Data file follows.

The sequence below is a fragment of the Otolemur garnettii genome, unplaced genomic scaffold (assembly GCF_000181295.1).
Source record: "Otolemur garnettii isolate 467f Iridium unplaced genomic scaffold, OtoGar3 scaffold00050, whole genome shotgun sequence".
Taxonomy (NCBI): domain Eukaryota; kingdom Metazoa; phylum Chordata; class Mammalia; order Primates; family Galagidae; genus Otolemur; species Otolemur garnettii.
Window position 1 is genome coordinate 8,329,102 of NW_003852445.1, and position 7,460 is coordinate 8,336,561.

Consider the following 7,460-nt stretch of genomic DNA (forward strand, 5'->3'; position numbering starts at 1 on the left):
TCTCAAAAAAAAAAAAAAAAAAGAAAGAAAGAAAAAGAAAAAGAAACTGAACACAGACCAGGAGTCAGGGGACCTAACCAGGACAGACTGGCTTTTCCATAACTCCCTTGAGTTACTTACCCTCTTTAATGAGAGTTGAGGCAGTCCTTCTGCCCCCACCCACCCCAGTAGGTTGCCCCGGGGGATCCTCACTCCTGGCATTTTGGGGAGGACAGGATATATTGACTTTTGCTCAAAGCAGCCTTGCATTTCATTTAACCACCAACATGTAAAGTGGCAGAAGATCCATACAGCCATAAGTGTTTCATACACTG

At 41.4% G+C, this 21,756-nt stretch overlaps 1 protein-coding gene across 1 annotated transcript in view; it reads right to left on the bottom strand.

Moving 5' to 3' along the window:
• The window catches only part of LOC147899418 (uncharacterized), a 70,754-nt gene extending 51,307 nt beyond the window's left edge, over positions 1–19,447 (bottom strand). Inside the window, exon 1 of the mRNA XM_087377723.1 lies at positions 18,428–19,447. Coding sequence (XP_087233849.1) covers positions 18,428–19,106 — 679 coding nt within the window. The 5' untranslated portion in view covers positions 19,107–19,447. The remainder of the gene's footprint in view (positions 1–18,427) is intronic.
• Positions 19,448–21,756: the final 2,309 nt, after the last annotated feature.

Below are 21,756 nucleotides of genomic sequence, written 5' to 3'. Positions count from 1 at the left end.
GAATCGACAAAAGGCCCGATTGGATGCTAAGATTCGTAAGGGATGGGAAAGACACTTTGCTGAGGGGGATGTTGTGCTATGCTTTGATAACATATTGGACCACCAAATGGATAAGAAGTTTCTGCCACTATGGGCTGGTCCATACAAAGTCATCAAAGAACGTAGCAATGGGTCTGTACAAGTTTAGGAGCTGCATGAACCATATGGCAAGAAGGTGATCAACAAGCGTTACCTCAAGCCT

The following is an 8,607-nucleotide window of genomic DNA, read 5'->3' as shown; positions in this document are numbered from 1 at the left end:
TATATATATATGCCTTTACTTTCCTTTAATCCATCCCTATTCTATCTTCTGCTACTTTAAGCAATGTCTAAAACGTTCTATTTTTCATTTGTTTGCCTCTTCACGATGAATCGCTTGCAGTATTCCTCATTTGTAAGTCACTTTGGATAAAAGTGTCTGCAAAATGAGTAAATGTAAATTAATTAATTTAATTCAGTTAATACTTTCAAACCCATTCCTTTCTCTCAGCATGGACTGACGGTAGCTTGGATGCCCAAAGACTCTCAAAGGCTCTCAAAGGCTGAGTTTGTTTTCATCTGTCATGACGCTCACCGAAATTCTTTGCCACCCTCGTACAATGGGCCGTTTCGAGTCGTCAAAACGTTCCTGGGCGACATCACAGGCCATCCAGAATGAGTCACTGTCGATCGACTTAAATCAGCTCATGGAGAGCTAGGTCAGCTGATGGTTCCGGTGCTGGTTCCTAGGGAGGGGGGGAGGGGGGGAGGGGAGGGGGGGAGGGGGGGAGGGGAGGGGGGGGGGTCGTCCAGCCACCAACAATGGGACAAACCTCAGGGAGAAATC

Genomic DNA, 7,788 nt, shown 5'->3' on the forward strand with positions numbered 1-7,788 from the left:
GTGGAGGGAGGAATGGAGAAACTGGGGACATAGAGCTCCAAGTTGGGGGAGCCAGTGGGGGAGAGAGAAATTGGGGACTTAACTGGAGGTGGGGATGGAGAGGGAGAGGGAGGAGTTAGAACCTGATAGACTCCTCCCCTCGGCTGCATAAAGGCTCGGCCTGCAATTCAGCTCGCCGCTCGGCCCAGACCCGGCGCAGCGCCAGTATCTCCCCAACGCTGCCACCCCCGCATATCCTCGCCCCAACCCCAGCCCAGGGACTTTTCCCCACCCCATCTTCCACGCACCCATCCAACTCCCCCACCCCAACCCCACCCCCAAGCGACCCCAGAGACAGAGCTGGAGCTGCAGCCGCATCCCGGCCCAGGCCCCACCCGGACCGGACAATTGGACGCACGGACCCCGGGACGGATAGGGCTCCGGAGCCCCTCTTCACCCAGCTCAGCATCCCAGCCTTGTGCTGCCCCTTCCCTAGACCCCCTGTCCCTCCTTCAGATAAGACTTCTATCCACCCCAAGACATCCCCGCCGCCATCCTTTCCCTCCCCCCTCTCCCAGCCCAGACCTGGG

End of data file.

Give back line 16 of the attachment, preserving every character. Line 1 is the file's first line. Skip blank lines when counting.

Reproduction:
GTGGAGGGAGGAATGGAGAAACTGGGGACATAGAGCTCCAAGTTGGGGGAGCCAGTGGGGGAGAGAGAAATTGGGGACTTAACTGGAGGTGGGGATGGAGAGGGAGAGGGAGGAGTTAGAACCTGATAGACTCCTCCCCTCGGCTGCATAAAGGCTCGGCCTGCAATTCAGCTCGCCGCTCGGCCCAGACCCGGCGCAGCGCCAGTATCTCCCCAACGCTGCCACCCCCGCATATCCTCGCCCCAACCCCAGCCCAGGGACTTTTCCCCACCCCATCTTCCACGCACCCATCCAACTCCCCCACCCCAACCCCACCCCCAAGCGACCCCAGAGACAGAGCTGGAGCTGCAGCCGCATCCCGGCCCAGGCCCCACCCGGACCGGACAATTGGACGCACGGACCCCGGGACGGATAGGGCTCCGGAGCCCCTCTTCACCCAGCTCAGCATCCCAGCCTTGTGCTGCCCCTTCCCTAGACCCCCTGTCCCTCCTTCAGATAAGACTTCTATCCACCCCAAGACATCCCCGCCGCCATCCTTTCCCTCCCCCCTCTCCCAGCCCAGACCTGGG